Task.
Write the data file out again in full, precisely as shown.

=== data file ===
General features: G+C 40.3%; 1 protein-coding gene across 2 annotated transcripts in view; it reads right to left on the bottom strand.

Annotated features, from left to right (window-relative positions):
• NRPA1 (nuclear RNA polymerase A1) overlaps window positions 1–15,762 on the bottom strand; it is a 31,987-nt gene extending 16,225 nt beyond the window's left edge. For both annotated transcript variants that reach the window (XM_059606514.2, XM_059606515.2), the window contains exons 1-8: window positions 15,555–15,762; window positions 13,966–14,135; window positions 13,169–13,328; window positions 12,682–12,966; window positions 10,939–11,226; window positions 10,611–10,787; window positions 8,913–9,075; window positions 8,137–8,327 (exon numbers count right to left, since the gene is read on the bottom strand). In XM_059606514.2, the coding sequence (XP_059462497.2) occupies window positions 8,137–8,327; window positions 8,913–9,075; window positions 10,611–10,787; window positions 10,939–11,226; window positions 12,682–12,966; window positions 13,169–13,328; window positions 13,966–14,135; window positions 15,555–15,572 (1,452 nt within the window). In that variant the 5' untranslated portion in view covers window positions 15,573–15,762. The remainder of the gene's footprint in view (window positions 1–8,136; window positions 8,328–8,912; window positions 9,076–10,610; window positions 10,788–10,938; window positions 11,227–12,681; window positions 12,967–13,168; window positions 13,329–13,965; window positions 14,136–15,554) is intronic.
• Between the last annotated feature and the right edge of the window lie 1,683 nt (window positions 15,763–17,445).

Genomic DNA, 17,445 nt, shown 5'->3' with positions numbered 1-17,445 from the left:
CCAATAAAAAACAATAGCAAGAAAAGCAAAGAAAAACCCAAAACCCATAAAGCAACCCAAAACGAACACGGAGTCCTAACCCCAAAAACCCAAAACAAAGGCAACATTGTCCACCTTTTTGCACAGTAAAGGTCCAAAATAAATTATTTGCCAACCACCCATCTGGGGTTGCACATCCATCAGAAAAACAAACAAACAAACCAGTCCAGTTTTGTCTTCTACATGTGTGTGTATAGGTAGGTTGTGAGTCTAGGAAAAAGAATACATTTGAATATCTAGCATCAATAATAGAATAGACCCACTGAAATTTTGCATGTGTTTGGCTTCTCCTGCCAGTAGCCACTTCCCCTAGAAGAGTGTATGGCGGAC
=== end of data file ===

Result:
General features: G+C 40.3%; 1 protein-coding gene across 2 annotated transcripts in view; it reads right to left on the bottom strand.

Annotated features, from left to right (window-relative positions):
• NRPA1 (nuclear RNA polymerase A1) overlaps window positions 1–15,762 on the bottom strand; it is a 31,987-nt gene extending 16,225 nt beyond the window's left edge. For both annotated transcript variants that reach the window (XM_059606514.2, XM_059606515.2), the window contains exons 1-8: window positions 15,555–15,762; window positions 13,966–14,135; window positions 13,169–13,328; window positions 12,682–12,966; window positions 10,939–11,226; window positions 10,611–10,787; window positions 8,913–9,075; window positions 8,137–8,327 (exon numbers count right to left, since the gene is read on the bottom strand). In XM_059606514.2, the coding sequence (XP_059462497.2) occupies window positions 8,137–8,327; window positions 8,913–9,075; window positions 10,611–10,787; window positions 10,939–11,226; window positions 12,682–12,966; window positions 13,169–13,328; window positions 13,966–14,135; window positions 15,555–15,572 (1,452 nt within the window). In that variant the 5' untranslated portion in view covers window positions 15,573–15,762. The remainder of the gene's footprint in view (window positions 1–8,136; window positions 8,328–8,912; window positions 9,076–10,610; window positions 10,788–10,938; window positions 11,227–12,681; window positions 12,967–13,168; window positions 13,329–13,965; window positions 14,136–15,554) is intronic.
• Between the last annotated feature and the right edge of the window lie 1,683 nt (window positions 15,763–17,445).

Genomic DNA, 17,445 nt, shown 5'->3' with positions numbered 1-17,445 from the left:
CCAATAAAAAACAATAGCAAGAAAAGCAAAGAAAAACCCAAAACCCATAAAGCAACCCAAAACGAACACGGAGTCCTAACCCCAAAAACCCAAAACAAAGGCAACATTGTCCACCTTTTTGCACAGTAAAGGTCCAAAATAAATTATTTGCCAACCACCCATCTGGGGTTGCACATCCATCAGAAAAACAAACAAACAAACCAGTCCAGTTTTGTCTTCTACATGTGTGTGTATAGGTAGGTTGTGAGTCTAGGAAAAAGAATACATTTGAATATCTAGCATCAATAATAGAATAGACCCACTGAAATTTTGCATGTGTTTGGCTTCTCCTGCCAGTAGCCACTTCCCCTAGAAGAGTGTATGGCGGAC